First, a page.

customers

Which would you prefer: the customer you attract, or the customer you pursue?

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This blog post is based on a #2020futureoflawthought I posted last week on social media – ‘Who pays you better, the client you attract or the client you pursue?’.

It occurs to me that law firms are much more willing – and even better resourced – to pursue customers than they are to attract them. We have dedicated pursue customer resources to hand – such as bids, tenders and pursuits teams. And we are willing to offer discounts and other ‘value adds’ to new customers that we would never think of offering to existing and loyal customers.

And what do we get for throwing all these resources and efforts in to pursuing customers?

If we are honest, and have a really good bid/tender/pursuit team to call on, somewhere between 50%-70% win conversion rate! Which is not to say that conversion rate is profitable, because in many cases to get us across the line it isn’t!

Create distinction

Recently I started listening to Scott McKain’s daily ‘Project Distinction podcast. It’s a great podcast that lasts around 10 minutes; around the same time as I made my social media post, Scott ran a week long series on how the ‘hard sell’ had had its day (the $55 million dollar ‘lost’ sale is a funny listen and a serious lesson in to why the 7 touches sales method is dead IMO).

Scott is also the author of ‘Create Distinction’, a book I have just started reading on the back of his daily podcasts that I have really enjoyed.

Anyhow, both Scott’s podcast and what I have read of his book so far have made me come to the realisation that the traditional law firm approach of pursuing a customer is actually the wrong way of doing things. Instead of pursuing customers with great value adds and discounts, we need to get much better at attracting customers – to our areas of expertise and to our superior service delivery.

Become a person of interest
Timely Andrew Sobel – one of the greats in my opinion – also touched on the issue of attracting versus pursuing customers in his blog post last week: ‘C-Suite Strategies Part IV: Become an Irresistible Person of Interest’.

In the post Andrew asks:

What if, however, the situation were reversed, and senior executives were *drawn to you*? What if, instead of you waiting in the long line outside their office, they were waiting in a line to meet *you*?

Fair question: what indeed?

Andrew then sets out six ‘strategies’ (more like ‘tips’ in my opinion) on how to become a person of interest, that include:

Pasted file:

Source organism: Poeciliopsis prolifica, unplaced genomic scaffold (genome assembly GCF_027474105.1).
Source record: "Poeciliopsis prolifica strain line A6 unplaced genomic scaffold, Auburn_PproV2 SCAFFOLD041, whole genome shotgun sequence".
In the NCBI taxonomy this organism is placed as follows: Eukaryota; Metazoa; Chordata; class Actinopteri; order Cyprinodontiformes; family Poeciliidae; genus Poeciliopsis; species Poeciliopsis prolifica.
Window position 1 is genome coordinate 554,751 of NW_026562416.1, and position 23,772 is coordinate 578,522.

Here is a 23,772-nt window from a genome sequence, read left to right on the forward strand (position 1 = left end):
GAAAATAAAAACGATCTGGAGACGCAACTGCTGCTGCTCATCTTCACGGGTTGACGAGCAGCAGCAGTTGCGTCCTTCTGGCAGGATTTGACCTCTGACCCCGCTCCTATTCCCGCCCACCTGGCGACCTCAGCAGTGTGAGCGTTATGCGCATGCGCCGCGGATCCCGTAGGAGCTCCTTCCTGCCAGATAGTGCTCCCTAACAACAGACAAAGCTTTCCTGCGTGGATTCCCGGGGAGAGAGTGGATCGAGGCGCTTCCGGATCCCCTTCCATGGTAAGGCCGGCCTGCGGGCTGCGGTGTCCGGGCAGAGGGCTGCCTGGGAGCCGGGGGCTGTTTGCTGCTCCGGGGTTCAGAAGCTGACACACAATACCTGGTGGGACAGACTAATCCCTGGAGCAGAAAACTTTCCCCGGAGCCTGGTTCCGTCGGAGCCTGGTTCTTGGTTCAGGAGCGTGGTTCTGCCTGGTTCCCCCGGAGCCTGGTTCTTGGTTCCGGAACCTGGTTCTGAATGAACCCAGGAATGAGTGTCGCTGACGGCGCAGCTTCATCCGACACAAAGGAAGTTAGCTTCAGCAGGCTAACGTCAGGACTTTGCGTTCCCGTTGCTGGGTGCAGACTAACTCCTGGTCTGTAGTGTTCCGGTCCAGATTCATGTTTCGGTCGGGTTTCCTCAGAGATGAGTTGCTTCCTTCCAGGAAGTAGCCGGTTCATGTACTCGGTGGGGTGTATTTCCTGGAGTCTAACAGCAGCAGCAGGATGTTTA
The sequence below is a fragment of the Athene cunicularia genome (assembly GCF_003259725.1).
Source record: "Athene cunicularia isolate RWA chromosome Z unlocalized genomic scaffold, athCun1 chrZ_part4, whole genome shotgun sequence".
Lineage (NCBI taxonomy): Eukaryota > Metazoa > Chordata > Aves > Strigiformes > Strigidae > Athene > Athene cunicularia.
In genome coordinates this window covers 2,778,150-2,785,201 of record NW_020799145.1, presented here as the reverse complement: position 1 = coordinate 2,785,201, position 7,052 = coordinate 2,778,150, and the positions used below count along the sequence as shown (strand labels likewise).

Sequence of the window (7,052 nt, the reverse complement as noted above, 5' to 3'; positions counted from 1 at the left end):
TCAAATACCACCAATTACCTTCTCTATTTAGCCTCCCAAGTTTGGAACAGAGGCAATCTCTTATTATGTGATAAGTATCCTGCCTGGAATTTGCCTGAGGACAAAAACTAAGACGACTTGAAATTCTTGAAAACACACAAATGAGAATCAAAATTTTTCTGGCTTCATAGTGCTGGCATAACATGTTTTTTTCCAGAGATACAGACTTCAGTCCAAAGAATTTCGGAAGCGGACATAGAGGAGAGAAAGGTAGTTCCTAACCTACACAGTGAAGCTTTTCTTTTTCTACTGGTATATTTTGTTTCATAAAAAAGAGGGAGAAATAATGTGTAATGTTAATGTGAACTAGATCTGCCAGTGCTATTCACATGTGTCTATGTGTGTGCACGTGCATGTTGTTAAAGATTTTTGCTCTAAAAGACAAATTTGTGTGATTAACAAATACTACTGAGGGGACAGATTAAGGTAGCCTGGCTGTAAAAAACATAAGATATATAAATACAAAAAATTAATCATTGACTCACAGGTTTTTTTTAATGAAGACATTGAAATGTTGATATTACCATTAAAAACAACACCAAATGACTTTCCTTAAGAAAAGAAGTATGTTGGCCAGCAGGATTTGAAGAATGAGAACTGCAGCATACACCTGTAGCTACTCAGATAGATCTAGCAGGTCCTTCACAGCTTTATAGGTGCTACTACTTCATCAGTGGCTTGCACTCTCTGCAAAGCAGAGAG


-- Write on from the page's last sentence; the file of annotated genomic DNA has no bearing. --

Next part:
1. Sharpen your expertise while expanding your knowledge breadth
  2. Develop your thought leadership
  3. Be seen as someone who is at the crossroads of the marketplace
  4. Become a person with interests
  5. Build an eclectic network
  6. Develop, manifest, and communicate your core beliefs and values

Something to think about this week then: would you prefer to be attracting or pursuing customers?

As always though, interested in your thoughts/views/feedback.

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How to spot a bad client and knowing when you should fire them

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I’ve long been a fan of Ron Baker’s ‘Baker’s Law: Bad Customers Drive Out Good Customers’. His comment that:

By viewing your firm as an airplane with a fixed amount of seats, you will begin to adapt your capacity to those customers who appreciate—and are willing to pay for—your value proposition.

is spot on.

But it really wasn’t until last week, when I read an article in smallbiztrends.com, that I’d come across a comprehensive checklist of ways to identify those bad customers from the good ones.

The article –  ‘How to Spot Bad Customers – and How to Deal with Them’ – sets out ’10 Ways to Identify a Bad Customer’. They’re great and should be pinned on every lawyers homepage:

  1. They Don’t Pay On-Time (Or Ever)
  2. They Don’t Pay Enough (Or Don’t Want To Pay)
  3. They Have Unclear or Changing Demands
  4. They Want ALL the Attention
  5. They Aren’t Available
  6. They Aren’t Honest
  7. They are Abusive or Threaten Your Staff
  8. They Make Unreasonable Demands
  9. They Complain to Anyone Who Will Listen
  10. They Don’t Listen to You

How many of us can identify with most, if not all of these!?!?

It’s a great post. As is Baker’s. Read them (while noting that there is a 13 year gap between the two posts and not a lot has changed!)!

As always though, interested in your thoughts/views/feedback.

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